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Who bears the cost of ‘informal mhealth’? Health-workers’ mobile phone practices and associated political-moral economies of care in Ghana and Malawi

Hampshire, Kate; Porter, Gina; Mariwah, Simon; Munthali, Alister; Robson, Elsbeth; Owusu, Samuel Asiedu; Abane, Albert; Milner, James

Authors

Kate Hampshire

Gina Porter

Simon Mariwah

Alister Munthali

Samuel Asiedu Owusu

Albert Abane

James Milner

Abstract

Africa’s recent communications ‘revolution’ has generated optimism that using mobile phones for health (mhealth) can help bridge healthcare gaps, particularly for rural, hard-to-reach populations. However, while scale-up of mhealth pilots remains limited, health-workers across the continent possess mobile phones. This article draws on interviews from Ghana and Malawi to ask whether/how health-workers are using their phones informally and with what consequences. Health-workers were found to use personal mobile phones for a wide range of purposes: obtaining help in emergencies; communicating with patients/colleagues; facilitating community-based care, patient monitoring and medication adherence; obtaining clinical advice/information and managing logistics. However, the costs were being borne by the health-workers themselves, particularly by those at the lower echelons, in rural communities, often on minimal stipends/salaries, who are required to ‘care’ even at substantial personal cost. Although there is significant potential for ‘informal mhealth’ to improve (rural) healthcare, there is a risk that the associated moral and political economies of care will reinforce existing socioeconomic and geographic inequalities.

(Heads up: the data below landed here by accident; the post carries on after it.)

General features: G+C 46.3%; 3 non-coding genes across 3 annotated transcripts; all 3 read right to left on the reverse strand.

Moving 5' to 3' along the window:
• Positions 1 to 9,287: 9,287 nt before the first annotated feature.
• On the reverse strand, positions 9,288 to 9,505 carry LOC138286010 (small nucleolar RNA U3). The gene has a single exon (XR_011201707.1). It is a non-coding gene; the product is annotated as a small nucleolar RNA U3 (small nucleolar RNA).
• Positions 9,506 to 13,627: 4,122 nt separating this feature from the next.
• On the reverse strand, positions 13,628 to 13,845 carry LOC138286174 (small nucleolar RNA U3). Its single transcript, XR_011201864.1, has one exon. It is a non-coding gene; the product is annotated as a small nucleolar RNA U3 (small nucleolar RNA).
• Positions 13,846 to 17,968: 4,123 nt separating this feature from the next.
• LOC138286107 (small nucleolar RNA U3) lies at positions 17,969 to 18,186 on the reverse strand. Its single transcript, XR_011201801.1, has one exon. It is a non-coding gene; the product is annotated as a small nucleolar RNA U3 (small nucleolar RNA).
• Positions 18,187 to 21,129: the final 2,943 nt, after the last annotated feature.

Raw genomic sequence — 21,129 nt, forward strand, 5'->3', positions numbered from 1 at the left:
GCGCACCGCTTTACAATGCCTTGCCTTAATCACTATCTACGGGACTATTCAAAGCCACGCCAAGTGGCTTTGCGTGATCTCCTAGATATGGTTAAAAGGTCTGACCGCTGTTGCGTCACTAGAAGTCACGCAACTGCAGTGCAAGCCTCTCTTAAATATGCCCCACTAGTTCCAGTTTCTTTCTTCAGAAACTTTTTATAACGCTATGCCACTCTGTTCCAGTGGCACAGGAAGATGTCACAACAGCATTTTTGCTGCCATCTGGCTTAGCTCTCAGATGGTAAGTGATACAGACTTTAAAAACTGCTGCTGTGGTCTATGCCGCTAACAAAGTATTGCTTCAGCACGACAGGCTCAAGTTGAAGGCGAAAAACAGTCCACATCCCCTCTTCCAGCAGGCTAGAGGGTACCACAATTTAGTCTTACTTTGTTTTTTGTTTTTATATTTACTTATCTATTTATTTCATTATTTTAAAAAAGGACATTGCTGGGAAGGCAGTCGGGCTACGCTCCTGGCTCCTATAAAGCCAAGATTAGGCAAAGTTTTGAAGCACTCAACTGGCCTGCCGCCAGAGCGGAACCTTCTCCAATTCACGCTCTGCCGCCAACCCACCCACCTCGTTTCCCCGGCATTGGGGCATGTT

Journal Article Type Review
Publication Date Jan 1, 2017
Journal Health policy and planning
Print ISSN 0268-1080
Electronic ISSN 1460-2237
Publisher Oxford University Press (OUP)
Peer Reviewed Peer Reviewed
Volume 32
Issue 1
Pages 34-42
Institution Citation Hampshire, K., Porter, G., Mariwah, S., Munthali, A., Robson, E., Owusu, S. A., …Milner, J. (2017). Who bears the cost of ‘informal mhealth’? Health-workers’ mobile phone practices and associated political-moral economies of care in Ghana and Malawi. Health Policy and Planning, 32(1), 34-42. doi:10.1093/heapol/czw095
DOI https://doi.org/10.1093/heapol/czw095
Keywords Care work, Community health-workers, Mobile phones, Moral economy, Political economy, Sub-Saharan Africa, Task shifting
Publisher URL http://heapol.oxfordjournals.org/content/early/2016/07/25/heapol.czw095
Related Public URLs http://dro.dur.ac.uk/19113/
Copyright Statement The Author 2016. Published by Oxford University Press in association with The London School of Hygiene and Tropical Medicine. This is an Open Access article distributed under the terms of the Creative Commons Attribution License (http://creativecommons.org/licenses/by/4.0/), which permits unrestricted reuse, distribution, and reproduction in any medium, provided the original work is properly cited.
Additional Information Copy of article first published in: Health policy and planning, 2016, v.32, issue 1.

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Copyright Statement
The Author 2016. Published by Oxford University Press in association with The London School of Hygiene and Tropical Medicine. This is an Open Access article distributed under the terms of the Creative Commons Attribution License (http://creativecommons.org/licenses/by/4.0/), which permits unrestricted reuse, distribution, and reproduction in any medium, provided the original work is properly cited.



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